Let’s revisit a brief history of “the other” Mexican spirit, Kahlua.
1930: The Alvarez brothers harvest Arabica coffee beans from the fields of Coatepe, Veracruz, Mexico. They work with Señor Blanco, a local entrepreneur, to use their beans in a spirits recipe he was financially backing.
1936: Chemist Montalvo Lara uses the Alvarez brother’s coffee beans in a spirits base made from sugar cane to produce both syrup and rum. The final product is named Kahlúa, meaning “House of the Acolhua people” in the Veracruz Nahuatl language.
2014: Kahlúa is made in Mexico City at a Pernod Ricard owned factory. The beans are medium roasted and then cold brewed. When bottled, natural vanilla flavoring and only a touch of caramel coloring is added to insure the same rich dark brown liquid goes into every bottle.
The two most iconic cocktails using Kahlua are the Black Russian and the White Russian. I’d suggest making one of each and comparing while celebrating National Kahlua Day.
This is one of those cocktails that seems like it originated in the heady days of cocaine, disco and unsafe sex. Not so. This one can trace its heritage directly back to 1949, when it was created by Gustave Tops (not Russian, but Belgian) at the Hotel Metropole in Brussels. Odder still, it was made in honor of Perle Mesta, the then current U.S. ambassador to Luxembourg.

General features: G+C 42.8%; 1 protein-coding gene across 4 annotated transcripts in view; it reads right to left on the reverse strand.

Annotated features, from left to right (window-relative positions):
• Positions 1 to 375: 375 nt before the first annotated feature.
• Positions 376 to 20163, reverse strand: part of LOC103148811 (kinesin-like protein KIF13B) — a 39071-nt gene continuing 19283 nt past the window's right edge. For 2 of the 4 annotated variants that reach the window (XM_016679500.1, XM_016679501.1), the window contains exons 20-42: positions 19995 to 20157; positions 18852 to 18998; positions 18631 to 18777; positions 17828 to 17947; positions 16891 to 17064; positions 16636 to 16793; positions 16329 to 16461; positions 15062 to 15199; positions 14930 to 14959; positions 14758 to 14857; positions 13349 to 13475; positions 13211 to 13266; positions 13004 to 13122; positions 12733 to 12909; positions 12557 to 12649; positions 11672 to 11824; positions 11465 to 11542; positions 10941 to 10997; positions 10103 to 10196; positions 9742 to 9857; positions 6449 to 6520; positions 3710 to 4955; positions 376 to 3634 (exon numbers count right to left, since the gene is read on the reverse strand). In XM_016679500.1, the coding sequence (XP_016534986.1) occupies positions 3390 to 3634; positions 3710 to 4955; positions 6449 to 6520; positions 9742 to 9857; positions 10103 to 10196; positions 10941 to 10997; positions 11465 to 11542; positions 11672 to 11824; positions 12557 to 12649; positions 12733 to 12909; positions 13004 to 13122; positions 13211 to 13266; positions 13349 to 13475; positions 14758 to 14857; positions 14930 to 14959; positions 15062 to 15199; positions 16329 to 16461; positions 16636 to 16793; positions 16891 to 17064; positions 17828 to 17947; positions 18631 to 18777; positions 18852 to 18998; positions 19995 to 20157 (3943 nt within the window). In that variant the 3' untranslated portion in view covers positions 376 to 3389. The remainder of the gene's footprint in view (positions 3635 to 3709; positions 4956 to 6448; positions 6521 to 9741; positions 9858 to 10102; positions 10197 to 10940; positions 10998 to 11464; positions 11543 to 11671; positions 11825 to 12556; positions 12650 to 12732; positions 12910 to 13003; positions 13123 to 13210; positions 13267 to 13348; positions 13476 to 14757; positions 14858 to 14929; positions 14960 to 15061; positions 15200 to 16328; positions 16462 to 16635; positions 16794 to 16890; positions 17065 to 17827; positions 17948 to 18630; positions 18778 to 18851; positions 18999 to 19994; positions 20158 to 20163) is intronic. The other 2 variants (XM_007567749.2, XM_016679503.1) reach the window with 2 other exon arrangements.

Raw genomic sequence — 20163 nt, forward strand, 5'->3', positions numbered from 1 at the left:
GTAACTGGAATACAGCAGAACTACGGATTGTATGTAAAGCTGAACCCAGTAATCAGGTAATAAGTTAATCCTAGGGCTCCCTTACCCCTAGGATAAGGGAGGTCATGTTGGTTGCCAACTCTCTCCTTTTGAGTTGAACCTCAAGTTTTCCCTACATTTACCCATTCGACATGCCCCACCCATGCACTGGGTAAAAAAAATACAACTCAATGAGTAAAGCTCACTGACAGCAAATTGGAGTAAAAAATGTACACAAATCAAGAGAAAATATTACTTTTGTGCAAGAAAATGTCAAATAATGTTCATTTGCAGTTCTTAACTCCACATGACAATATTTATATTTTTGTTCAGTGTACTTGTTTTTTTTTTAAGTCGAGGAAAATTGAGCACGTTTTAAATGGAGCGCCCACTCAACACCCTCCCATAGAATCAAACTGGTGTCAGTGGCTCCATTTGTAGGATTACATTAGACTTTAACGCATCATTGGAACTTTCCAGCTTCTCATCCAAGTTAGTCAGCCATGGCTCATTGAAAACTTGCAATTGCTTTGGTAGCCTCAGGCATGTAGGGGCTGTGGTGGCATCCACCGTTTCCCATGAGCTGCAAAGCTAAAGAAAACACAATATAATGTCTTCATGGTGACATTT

So, why a Black Russian? Vodka. Which at the time, was still a pretty obscure spirit outside of the U.S.S.R. Kahlua, the only other ingredient, is a Mexican liqueur which debuted in 1936. So, I suppose it could just as easily been called a “Black Mexican”. But, it just doesn’t have the same ring to it tho’.
0.75oz coffee liqueur
Pour into ice-filled old-fashioned glass and stir.